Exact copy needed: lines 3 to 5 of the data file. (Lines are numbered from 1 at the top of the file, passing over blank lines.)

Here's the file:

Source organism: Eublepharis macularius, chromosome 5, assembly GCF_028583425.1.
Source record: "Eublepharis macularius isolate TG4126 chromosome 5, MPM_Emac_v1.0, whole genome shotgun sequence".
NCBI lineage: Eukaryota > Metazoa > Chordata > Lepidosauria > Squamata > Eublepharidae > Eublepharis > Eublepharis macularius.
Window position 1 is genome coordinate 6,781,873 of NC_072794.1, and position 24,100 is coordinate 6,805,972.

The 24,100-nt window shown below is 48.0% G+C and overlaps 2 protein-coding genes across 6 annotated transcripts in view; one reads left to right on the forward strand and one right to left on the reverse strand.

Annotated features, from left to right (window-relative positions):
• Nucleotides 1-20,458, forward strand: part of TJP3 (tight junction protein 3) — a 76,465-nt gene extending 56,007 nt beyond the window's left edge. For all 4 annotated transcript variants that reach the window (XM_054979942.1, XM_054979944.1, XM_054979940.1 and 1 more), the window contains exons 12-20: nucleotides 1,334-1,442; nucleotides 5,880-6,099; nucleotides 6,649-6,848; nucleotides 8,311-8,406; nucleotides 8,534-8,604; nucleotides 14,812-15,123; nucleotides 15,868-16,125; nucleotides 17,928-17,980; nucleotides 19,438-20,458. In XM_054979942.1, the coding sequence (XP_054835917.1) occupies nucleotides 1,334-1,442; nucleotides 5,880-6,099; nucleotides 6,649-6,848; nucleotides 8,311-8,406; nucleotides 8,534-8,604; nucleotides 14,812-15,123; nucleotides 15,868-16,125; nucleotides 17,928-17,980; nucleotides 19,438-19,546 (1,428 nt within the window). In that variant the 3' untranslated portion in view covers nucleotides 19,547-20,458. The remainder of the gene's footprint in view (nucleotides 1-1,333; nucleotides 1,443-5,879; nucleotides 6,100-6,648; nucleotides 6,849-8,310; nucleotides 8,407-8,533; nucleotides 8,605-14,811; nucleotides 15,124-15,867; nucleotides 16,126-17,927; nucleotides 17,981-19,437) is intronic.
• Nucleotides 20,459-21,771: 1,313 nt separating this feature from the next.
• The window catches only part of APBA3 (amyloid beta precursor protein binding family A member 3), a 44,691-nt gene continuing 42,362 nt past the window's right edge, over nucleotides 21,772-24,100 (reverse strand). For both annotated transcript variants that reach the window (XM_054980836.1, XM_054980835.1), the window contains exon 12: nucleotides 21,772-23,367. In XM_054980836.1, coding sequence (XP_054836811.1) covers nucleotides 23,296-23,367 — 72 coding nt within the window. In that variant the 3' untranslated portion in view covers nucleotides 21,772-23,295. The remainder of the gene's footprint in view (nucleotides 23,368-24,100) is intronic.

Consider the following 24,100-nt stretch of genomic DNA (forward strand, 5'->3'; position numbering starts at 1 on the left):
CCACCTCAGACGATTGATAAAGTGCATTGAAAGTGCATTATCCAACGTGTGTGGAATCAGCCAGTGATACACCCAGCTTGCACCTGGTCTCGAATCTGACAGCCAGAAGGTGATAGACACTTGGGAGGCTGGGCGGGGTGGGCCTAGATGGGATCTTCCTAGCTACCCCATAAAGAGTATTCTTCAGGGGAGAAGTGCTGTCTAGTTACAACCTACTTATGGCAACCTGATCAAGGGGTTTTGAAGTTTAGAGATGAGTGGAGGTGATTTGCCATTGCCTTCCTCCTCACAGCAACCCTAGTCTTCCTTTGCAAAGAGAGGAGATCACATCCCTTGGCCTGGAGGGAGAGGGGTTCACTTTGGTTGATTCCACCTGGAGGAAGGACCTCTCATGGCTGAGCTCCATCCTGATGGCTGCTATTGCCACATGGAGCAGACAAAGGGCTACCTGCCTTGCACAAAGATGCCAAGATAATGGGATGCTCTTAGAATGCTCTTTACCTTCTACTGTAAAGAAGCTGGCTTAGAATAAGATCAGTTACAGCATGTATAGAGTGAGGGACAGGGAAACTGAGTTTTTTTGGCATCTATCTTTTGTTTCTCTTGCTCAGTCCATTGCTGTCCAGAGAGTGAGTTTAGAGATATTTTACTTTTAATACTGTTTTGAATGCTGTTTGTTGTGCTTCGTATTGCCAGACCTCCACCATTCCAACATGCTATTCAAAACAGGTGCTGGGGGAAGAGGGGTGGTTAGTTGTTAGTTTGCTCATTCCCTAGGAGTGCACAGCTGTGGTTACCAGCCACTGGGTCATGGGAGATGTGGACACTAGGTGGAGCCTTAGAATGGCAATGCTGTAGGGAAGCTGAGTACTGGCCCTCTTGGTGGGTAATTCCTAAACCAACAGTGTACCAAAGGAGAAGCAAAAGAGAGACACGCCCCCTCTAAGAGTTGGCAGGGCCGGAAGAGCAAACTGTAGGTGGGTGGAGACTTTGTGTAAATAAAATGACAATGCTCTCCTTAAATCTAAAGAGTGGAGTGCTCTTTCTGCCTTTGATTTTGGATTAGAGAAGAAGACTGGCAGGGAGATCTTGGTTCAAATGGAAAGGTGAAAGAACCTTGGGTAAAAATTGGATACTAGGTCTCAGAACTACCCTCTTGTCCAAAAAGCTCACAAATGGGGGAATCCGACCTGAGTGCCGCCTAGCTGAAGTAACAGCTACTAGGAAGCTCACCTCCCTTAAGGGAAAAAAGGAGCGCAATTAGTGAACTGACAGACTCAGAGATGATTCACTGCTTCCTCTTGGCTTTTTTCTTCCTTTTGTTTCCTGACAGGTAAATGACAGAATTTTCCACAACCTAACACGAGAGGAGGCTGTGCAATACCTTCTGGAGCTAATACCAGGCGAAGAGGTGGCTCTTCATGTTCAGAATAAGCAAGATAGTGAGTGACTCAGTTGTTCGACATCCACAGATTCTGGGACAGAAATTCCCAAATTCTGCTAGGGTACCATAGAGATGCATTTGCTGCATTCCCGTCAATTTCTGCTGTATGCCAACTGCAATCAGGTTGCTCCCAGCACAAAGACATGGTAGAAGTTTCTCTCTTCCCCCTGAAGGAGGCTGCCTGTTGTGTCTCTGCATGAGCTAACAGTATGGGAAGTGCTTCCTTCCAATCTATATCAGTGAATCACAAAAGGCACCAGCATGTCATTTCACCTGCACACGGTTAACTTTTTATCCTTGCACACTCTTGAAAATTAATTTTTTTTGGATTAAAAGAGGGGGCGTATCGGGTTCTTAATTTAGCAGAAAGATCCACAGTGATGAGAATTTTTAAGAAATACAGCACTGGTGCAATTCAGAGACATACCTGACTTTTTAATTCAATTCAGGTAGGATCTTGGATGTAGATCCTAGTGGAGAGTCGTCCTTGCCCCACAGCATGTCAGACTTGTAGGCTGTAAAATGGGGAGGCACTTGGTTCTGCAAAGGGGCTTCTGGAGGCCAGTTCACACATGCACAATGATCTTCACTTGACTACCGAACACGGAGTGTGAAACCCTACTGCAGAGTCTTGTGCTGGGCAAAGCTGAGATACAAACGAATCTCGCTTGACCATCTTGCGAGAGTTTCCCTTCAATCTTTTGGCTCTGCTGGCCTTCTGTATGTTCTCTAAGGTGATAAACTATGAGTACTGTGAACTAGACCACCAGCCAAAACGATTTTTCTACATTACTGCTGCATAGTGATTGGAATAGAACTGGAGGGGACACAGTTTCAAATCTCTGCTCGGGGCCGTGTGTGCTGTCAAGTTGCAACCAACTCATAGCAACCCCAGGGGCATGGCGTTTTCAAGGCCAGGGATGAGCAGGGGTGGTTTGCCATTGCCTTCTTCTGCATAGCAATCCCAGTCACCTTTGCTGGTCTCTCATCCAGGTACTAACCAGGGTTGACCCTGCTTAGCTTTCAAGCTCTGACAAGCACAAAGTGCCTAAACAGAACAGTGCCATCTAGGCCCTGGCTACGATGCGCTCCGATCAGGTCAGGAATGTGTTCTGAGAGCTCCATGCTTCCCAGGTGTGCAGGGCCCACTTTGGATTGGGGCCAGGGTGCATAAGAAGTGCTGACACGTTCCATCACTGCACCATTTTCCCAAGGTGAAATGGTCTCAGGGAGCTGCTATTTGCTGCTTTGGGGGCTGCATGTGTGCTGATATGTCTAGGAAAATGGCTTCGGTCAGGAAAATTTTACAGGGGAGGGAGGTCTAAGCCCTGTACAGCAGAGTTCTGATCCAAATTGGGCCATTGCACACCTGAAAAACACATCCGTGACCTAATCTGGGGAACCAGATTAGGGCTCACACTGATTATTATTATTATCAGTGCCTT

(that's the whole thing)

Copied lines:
NCBI lineage: Eukaryota > Metazoa > Chordata > Lepidosauria > Squamata > Eublepharidae > Eublepharis > Eublepharis macularius.
Window position 1 is genome coordinate 6,781,873 of NC_072794.1, and position 24,100 is coordinate 6,805,972.

The 24,100-nt window shown below is 48.0% G+C and overlaps 2 protein-coding genes across 6 annotated transcripts in view; one reads left to right on the forward strand and one right to left on the reverse strand.